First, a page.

17. 17. Some of the chemicals widely detected in the US population *Representative US sample from NHANES/CDC generally from 2003/2004, PCBs for women ages 16-39 Chemical Percent of US population with measurable levels* Sources Phthalates (7 kinds) 50 – 97% Flooring, wall covering, medical devices, food wrap, personal care products, lacquers Bisphenol A 92% Polycarbonate plastic, food can lining dental sealant Perfluorinated compounds (4 types) 91-99% Nonstick cookware, stain resistant fabrics, food packaging, dental products PBDEs (many) 100% (with at least one congener) Chemical flame retardants, upholstery, carpet, electronics Triclosan 80% Antimicrobial agent , soaps PCBs (many)* 100% ( with at least one congener) Banned in 1977 – persistent through food
  18. 18. TSCA, the Dog that Didn’t Even Bark <ul><ul><li>Covers most chemicals used in industry and in commercial/consumer products </li></ul></ul><ul><ul><li>By the numbers: </li></ul></ul><ul><ul><li>62,000 chemicals grandfathered in when TSCA was passed in 1976 </li></ul></ul><ul><ul><li>Required testing on <300 in 34 years </li></ul></ul><ul><ul><li>5 chemicals have been regulated in limited ways </li></ul></ul><ul><ul><li>19 years since EPA last tried (and failed) to regulate a chemical: asbestos </li></ul></ul>Toxic Substances Control Act of 1976 (TSCA)
  19. 19. Safe Chemicals Act of 2010 Currently under TSCA Under Safe Chemicals Act of 2010 Few chemicals are required to be tested and no minimum data set is required even for new chemicals. A minimum data set (MDS) on all new and existing chemicals sufficient to determine safety would be required to be developed and made public. EPA is required to prove harm before it can regulate a chemical. Chemical manufacturer bears the burden of proving their chemicals are safe. No mandate exists to assess the safety of existing chemicals. New chemicals undergo a severely time-limited and highly data-constrained review. All chemicals, new and existing, would be subject to a full safety determination.
  20. 20. Safe Chemicals Act of 2010 Currently under TSCA Under Safe Chemicals Act of 2010 The “unreasonable risk” standard under TSCA is not health-based but rather requires extensive cost-benefit considerations. The safety standard would be a strictly health-based standard, “Reasonable certainty of no harm,” adapted from our pesticide safety laws. Where the rare chemical assessment is undertaken, there is no requirement to assess exposure to all sources of exposure to a chemical, or to assess risk to vulnerable subpopulations. The safety standard requires the assessment of a chemical to account for aggregate exposure to all sources of exposure to the chemical, and to ensure protection of vulnerable subpopulations.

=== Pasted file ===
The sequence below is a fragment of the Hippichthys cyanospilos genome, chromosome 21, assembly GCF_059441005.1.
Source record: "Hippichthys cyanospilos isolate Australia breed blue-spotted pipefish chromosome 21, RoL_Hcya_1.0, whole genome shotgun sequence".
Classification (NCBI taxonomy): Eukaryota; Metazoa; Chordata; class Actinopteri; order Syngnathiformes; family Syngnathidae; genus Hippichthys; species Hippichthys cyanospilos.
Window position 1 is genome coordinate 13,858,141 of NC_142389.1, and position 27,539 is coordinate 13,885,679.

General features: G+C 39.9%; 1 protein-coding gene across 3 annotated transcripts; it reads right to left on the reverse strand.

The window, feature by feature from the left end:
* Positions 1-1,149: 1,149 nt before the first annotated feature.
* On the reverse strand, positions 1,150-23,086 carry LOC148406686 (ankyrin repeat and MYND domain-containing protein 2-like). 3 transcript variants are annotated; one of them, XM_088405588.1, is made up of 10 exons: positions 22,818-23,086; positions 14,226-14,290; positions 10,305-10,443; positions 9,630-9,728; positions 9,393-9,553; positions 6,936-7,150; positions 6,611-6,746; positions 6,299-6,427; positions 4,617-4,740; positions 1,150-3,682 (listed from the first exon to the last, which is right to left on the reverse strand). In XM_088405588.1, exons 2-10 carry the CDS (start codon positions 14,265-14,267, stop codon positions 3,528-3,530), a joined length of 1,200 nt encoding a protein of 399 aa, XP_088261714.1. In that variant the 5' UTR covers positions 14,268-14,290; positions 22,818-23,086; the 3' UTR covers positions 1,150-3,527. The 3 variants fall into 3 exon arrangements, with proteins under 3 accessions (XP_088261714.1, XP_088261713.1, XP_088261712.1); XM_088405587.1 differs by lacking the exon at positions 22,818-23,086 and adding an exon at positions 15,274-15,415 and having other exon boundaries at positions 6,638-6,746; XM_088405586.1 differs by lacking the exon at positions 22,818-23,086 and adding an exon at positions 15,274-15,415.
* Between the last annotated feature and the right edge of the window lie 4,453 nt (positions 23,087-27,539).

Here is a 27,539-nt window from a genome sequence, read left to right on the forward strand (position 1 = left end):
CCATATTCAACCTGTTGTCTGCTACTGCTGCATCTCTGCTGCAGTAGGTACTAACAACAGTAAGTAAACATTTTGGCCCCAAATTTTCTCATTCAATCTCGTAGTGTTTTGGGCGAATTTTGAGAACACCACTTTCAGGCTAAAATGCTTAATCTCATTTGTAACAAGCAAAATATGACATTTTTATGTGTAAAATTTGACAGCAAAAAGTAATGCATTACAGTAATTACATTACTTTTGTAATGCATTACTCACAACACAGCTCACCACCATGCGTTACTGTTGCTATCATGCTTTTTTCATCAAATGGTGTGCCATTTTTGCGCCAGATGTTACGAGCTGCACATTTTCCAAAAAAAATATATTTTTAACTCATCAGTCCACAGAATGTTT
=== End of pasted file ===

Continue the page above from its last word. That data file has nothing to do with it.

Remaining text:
21. 21. Safe Chemicals Act of 2010 Currently under TSCA Under Safe Chemicals Act of 2010 Even chemicals of highest concern, such as asbestos, have not been able to be regulated under TSCA’s unreasonable risk standard. Instead, assessments often drag on indefinitely without conclusion or decision. Chemicals of highest concern would be subject to expedited safety determinations and/or actions to reduce their use or exposure to them. Companies are free to claim, often without providing any justification, most information they submit to EPA to be confidential business information (CBI), denying access to the public and even to state and local government. EPA is not required to review such claims, and the claims never expire. All CBI claims would have to be justified up front. EPA would be required to review them, and only approved claims would stand. Approved claims would expire after a period of time. Other levels of government would have access to CBI.
  22. 22. Why is this good for your business? <ul><li>Level the playing field, by requiring existing chemicals to meet the same standards as new chemicals. </li></ul><ul><li>Expand markets for safer products. </li></ul><ul><li>Create a more predictable regulatory system. </li></ul><ul><li>Reduce costs and risks, especially product liability, associated with managing toxic chemicals in products across supply chains. </li></ul>
  23. 23. Why is this good for your business? <ul><li>Lower expenses from employee illness. </li></ul><ul><li>Enhance productivity from improved employee health. </li></ul><ul><li>Identify the presence of chemicals of high concern in products. </li></ul><ul><li>Increase trust among consumers, employees, communities, and investors, leading to a more positive business environment. </li></ul>
  24. 24. Why is this good for your business? <ul><li>Improve transparency and communication throughout the supply chain, leading to increased confidence for downstream users and reduced risks from supply chain interruptions. </li></ul><ul><li>Create a more competitive, innovative, and economically sustainable chemical industry in the U.S. </li></ul>
  25. 25. Supply side of Green Chemistry <ul><li>This can support initiatives in education, training and research and economic incentives – help to facilitate innovation in the creation and dissemination of greener chemicals, processes and technologies. </li></ul>
  26. 26. Demand side of Green Chemistry <ul><li>Demand-side options help to ensure the economic viability of greener chemicals by better informing the market, leveling the playing field on which greener options compete, and creating a regulatory climate that drives both the development and the adoption of greener alternatives. </li></ul>